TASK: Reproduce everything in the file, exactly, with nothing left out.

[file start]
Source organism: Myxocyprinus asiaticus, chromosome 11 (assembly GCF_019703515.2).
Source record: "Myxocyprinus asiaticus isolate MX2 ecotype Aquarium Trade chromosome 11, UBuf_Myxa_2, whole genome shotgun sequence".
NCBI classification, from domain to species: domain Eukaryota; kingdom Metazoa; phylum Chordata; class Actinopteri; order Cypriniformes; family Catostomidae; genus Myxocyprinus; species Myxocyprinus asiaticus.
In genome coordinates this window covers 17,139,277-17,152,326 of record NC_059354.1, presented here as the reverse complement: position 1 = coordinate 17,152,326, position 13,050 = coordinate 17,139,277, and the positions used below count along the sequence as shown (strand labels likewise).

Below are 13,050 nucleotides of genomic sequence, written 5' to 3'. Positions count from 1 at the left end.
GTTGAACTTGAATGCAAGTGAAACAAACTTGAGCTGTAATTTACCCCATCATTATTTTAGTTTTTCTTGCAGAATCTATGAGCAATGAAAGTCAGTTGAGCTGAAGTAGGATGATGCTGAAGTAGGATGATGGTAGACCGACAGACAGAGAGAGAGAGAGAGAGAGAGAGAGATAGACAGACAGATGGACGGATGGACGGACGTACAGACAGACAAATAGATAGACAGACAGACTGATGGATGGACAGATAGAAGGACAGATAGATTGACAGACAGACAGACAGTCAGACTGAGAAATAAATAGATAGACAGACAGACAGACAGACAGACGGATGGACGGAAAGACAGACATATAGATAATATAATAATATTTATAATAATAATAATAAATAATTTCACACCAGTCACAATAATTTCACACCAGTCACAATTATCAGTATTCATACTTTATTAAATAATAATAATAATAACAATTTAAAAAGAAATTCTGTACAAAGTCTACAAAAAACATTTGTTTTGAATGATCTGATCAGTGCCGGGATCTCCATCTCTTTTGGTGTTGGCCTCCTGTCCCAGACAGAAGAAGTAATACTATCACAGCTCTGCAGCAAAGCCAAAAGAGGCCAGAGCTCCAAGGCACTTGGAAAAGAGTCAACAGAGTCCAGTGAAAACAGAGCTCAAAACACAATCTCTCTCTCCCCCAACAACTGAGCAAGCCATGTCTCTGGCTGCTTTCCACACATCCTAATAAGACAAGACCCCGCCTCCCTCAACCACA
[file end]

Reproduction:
Source organism: Myxocyprinus asiaticus, chromosome 11 (assembly GCF_019703515.2).
Source record: "Myxocyprinus asiaticus isolate MX2 ecotype Aquarium Trade chromosome 11, UBuf_Myxa_2, whole genome shotgun sequence".
NCBI classification, from domain to species: domain Eukaryota; kingdom Metazoa; phylum Chordata; class Actinopteri; order Cypriniformes; family Catostomidae; genus Myxocyprinus; species Myxocyprinus asiaticus.
In genome coordinates this window covers 17,139,277-17,152,326 of record NC_059354.1, presented here as the reverse complement: position 1 = coordinate 17,152,326, position 13,050 = coordinate 17,139,277, and the positions used below count along the sequence as shown (strand labels likewise).

Below are 13,050 nucleotides of genomic sequence, written 5' to 3'. Positions count from 1 at the left end.
GTTGAACTTGAATGCAAGTGAAACAAACTTGAGCTGTAATTTACCCCATCATTATTTTAGTTTTTCTTGCAGAATCTATGAGCAATGAAAGTCAGTTGAGCTGAAGTAGGATGATGCTGAAGTAGGATGATGGTAGACCGACAGACAGAGAGAGAGAGAGAGAGAGAGAGAGATAGACAGACAGATGGACGGATGGACGGACGTACAGACAGACAAATAGATAGACAGACAGACTGATGGATGGACAGATAGAAGGACAGATAGATTGACAGACAGACAGACAGTCAGACTGAGAAATAAATAGATAGACAGACAGACAGACAGACAGACGGATGGACGGAAAGACAGACATATAGATAATATAATAATATTTATAATAATAATAATAAATAATTTCACACCAGTCACAATAATTTCACACCAGTCACAATTATCAGTATTCATACTTTATTAAATAATAATAATAATAACAATTTAAAAAGAAATTCTGTACAAAGTCTACAAAAAACATTTGTTTTGAATGATCTGATCAGTGCCGGGATCTCCATCTCTTTTGGTGTTGGCCTCCTGTCCCAGACAGAAGAAGTAATACTATCACAGCTCTGCAGCAAAGCCAAAAGAGGCCAGAGCTCCAAGGCACTTGGAAAAGAGTCAACAGAGTCCAGTGAAAACAGAGCTCAAAACACAATCTCTCTCTCCCCCAACAACTGAGCAAGCCATGTCTCTGGCTGCTTTCCACACATCCTAATAAGACAAGACCCCGCCTCCCTCAACCACA